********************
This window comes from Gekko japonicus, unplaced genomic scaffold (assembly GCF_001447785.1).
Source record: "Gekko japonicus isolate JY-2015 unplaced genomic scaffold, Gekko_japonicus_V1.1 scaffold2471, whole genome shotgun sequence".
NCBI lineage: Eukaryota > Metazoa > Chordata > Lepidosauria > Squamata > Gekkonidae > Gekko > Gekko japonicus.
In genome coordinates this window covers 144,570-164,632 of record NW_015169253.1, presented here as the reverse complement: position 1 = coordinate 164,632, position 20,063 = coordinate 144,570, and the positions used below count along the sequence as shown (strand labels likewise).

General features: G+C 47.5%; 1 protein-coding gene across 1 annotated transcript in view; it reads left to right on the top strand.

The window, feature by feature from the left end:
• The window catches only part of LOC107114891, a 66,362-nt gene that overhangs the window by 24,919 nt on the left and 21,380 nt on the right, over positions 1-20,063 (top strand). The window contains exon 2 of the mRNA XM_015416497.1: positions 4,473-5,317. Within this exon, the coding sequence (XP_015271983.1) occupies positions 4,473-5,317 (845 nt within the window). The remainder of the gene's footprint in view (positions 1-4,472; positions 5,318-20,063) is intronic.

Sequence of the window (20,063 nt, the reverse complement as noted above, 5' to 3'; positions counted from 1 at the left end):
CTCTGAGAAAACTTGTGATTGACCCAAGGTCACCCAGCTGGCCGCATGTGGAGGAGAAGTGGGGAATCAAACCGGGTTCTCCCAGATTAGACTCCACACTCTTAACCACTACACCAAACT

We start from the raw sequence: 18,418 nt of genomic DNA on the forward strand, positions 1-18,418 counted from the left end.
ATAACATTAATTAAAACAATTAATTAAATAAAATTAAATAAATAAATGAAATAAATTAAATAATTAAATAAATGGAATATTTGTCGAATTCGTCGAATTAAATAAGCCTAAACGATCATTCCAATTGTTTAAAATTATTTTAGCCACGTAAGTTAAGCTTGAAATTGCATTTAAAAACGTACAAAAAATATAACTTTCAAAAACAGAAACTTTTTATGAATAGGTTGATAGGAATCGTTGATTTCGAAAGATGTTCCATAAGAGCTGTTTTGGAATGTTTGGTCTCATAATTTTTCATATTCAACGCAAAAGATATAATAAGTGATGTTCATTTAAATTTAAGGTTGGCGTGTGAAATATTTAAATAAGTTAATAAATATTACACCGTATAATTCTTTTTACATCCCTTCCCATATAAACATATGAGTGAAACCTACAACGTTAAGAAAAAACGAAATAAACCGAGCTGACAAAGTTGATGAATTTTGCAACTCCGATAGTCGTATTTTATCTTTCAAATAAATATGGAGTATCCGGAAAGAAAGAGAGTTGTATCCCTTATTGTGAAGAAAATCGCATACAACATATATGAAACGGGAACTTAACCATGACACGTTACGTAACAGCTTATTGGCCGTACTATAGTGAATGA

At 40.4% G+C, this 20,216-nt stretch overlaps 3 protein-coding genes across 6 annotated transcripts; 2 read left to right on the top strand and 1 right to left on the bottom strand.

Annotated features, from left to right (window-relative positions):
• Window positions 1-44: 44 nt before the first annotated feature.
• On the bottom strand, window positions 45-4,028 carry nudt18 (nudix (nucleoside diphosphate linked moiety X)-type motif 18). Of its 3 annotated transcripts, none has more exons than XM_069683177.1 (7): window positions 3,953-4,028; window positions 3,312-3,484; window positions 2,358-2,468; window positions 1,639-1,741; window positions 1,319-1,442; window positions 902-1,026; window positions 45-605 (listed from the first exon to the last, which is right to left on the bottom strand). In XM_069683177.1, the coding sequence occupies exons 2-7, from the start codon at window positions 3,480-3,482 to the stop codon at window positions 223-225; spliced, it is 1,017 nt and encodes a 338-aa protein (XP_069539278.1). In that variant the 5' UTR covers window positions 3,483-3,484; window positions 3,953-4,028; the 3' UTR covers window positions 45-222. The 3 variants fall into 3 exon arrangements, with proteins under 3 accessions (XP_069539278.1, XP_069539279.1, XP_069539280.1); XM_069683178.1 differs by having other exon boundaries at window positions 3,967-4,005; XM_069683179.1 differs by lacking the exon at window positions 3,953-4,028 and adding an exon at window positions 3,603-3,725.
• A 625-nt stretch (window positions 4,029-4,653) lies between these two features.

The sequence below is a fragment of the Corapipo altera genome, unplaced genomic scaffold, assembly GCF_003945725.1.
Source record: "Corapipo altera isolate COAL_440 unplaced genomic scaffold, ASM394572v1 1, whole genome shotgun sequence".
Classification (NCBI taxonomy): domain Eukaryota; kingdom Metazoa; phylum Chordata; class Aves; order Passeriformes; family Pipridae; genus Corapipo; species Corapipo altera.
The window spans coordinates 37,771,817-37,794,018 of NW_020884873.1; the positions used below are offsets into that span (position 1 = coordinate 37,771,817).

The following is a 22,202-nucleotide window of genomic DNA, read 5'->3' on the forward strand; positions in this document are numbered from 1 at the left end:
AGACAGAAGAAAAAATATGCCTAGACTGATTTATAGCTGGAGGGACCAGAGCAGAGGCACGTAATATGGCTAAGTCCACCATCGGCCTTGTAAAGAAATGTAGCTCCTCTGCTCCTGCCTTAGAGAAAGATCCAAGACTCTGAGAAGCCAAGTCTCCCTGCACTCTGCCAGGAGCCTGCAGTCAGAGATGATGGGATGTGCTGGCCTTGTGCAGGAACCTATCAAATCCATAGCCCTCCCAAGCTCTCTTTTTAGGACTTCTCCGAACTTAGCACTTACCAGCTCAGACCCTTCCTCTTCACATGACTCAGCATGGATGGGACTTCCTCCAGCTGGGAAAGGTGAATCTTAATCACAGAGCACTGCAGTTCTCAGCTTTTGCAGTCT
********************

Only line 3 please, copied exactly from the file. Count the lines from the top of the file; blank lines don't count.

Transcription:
NCBI lineage: Eukaryota > Metazoa > Chordata > Lepidosauria > Squamata > Gekkonidae > Gekko > Gekko japonicus.